3 Alternative ETF Strategies

etfsLawrence Meyers:  There’s been an explosion of ETF offerings over the past few years, as investors have flocked to the convenience that these securities offer. It is now far easier to invest in a basket of stocks, at much lower prices, than it ever was during the height of the mutual fund era.


These ETF offerings allow managers great flexibility when it comes to designing various portfolio strategies. No longer are investors limited to the familiar asset classes as fund options. Now they can partake in highly specific, targeted ETF strategies. Some of these have gotten very exotic, while others offer intelligent strategies that can be used to tweak portfolios.

Invest With the Gurus

For example, the Global X Guru ETF (NYSEArca: GURU) takes a look at all the 13F filings for hedge funds that have $100 million or more invested in the U.S. So it looks at holdings of all the big names you’ve heard before, like Warren Buffett, David Einhorn and so on, and then pulls out the companies in which these gurus have the highest conviction.

The idea is that you don’t have to spend time wading through the holdings of all the big names in the hedge fund world. The fund does it for you. It only holds 46 stocks, but that’s about what most hedge funds hold, so you are effectively getting a fund of “the best of the best.”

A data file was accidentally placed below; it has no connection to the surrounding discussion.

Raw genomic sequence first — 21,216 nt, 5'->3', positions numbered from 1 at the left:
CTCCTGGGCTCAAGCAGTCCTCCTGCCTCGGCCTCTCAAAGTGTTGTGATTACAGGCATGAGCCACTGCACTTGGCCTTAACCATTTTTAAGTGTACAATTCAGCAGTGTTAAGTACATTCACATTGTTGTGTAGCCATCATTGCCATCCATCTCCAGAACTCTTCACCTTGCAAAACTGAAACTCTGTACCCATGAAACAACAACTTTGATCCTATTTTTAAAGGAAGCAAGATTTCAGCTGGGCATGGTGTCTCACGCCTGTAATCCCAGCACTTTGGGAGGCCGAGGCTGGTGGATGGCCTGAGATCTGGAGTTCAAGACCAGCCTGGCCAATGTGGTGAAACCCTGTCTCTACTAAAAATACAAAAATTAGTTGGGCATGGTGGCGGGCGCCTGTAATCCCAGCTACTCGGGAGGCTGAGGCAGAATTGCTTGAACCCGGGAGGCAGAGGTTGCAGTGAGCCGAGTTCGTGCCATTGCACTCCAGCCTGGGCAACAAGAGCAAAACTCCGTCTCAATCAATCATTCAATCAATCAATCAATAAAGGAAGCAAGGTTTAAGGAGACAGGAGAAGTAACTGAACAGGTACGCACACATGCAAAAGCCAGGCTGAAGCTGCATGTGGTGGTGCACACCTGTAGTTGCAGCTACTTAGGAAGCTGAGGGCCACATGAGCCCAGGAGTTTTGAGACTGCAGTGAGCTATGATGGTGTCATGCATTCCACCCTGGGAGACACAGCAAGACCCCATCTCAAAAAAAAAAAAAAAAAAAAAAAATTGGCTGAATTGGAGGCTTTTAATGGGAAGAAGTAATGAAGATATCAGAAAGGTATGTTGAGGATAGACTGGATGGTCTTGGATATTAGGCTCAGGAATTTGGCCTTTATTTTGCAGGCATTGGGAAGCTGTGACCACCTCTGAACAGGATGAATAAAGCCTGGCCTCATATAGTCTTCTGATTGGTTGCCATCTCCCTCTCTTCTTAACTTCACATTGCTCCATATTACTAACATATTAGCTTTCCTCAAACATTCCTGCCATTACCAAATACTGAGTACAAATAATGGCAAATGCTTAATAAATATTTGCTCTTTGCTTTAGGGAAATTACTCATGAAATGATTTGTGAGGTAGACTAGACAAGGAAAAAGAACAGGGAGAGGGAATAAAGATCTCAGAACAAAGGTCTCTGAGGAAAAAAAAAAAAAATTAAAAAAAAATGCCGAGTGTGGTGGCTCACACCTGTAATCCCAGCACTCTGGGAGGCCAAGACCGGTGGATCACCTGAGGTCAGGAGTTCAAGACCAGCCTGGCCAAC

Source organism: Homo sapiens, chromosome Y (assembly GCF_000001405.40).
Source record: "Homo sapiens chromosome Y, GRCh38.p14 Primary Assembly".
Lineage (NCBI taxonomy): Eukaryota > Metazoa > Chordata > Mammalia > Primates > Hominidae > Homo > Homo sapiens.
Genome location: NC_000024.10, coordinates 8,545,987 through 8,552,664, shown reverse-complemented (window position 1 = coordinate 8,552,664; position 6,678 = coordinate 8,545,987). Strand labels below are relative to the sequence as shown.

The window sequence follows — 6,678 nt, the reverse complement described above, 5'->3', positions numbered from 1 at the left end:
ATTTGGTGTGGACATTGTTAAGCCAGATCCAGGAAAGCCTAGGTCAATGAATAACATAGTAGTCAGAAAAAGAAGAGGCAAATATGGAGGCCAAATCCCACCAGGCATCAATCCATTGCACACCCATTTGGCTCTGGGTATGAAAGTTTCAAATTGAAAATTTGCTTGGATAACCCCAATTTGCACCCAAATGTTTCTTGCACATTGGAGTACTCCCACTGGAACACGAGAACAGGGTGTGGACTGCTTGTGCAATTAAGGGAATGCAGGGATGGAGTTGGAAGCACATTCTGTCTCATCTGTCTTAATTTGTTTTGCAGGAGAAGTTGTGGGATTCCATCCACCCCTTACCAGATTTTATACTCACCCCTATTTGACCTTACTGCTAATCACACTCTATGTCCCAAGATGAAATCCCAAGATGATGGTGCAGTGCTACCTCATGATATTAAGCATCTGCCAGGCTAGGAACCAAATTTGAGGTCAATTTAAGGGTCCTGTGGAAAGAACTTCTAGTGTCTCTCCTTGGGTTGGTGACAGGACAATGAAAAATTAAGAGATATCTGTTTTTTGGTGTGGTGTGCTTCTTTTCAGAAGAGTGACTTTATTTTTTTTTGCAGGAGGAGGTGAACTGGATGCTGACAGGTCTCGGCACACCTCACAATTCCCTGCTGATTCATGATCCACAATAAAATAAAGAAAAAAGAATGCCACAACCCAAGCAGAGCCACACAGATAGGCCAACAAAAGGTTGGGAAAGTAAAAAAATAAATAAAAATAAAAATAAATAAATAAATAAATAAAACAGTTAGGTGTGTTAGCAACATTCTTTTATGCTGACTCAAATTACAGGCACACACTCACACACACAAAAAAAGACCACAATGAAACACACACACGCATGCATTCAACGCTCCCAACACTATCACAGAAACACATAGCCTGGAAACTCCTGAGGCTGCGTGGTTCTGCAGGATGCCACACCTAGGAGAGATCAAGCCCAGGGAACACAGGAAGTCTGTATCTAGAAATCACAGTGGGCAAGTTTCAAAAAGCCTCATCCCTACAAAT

Whereas you would normally pay a 2% management fee plus 20% of the profits if you were invested in a hedge fund, here you pay 1.16%. The fund has a 22% return over the past three years.

Covered Calls ETF

Here’s an ETF  that handles one of my favorite market strategies: writing covered calls. ThePowerShares S&P 500 BuyWrite ETF (NYSEARCA:PBP) takes a look at the S&P 500, then buys certain stocks from that list. Then it sells covered calls against those stocks.

For those who aren’t familiar with the strategy, selling a covered call means selling the right for someone else to buy that stock from you at a given price on or before a given date. By selling that right, you collect a fee called a premium.

The idea is that if the stock is purchased from you, it has been purchased at a price that is at or below the execution price plus what was paid for it. That’s a good deal for the buyer. If the stock price isn’t high enough, you keep the stock and the premium.

The idea is to generate modest returns, not blow the market away.

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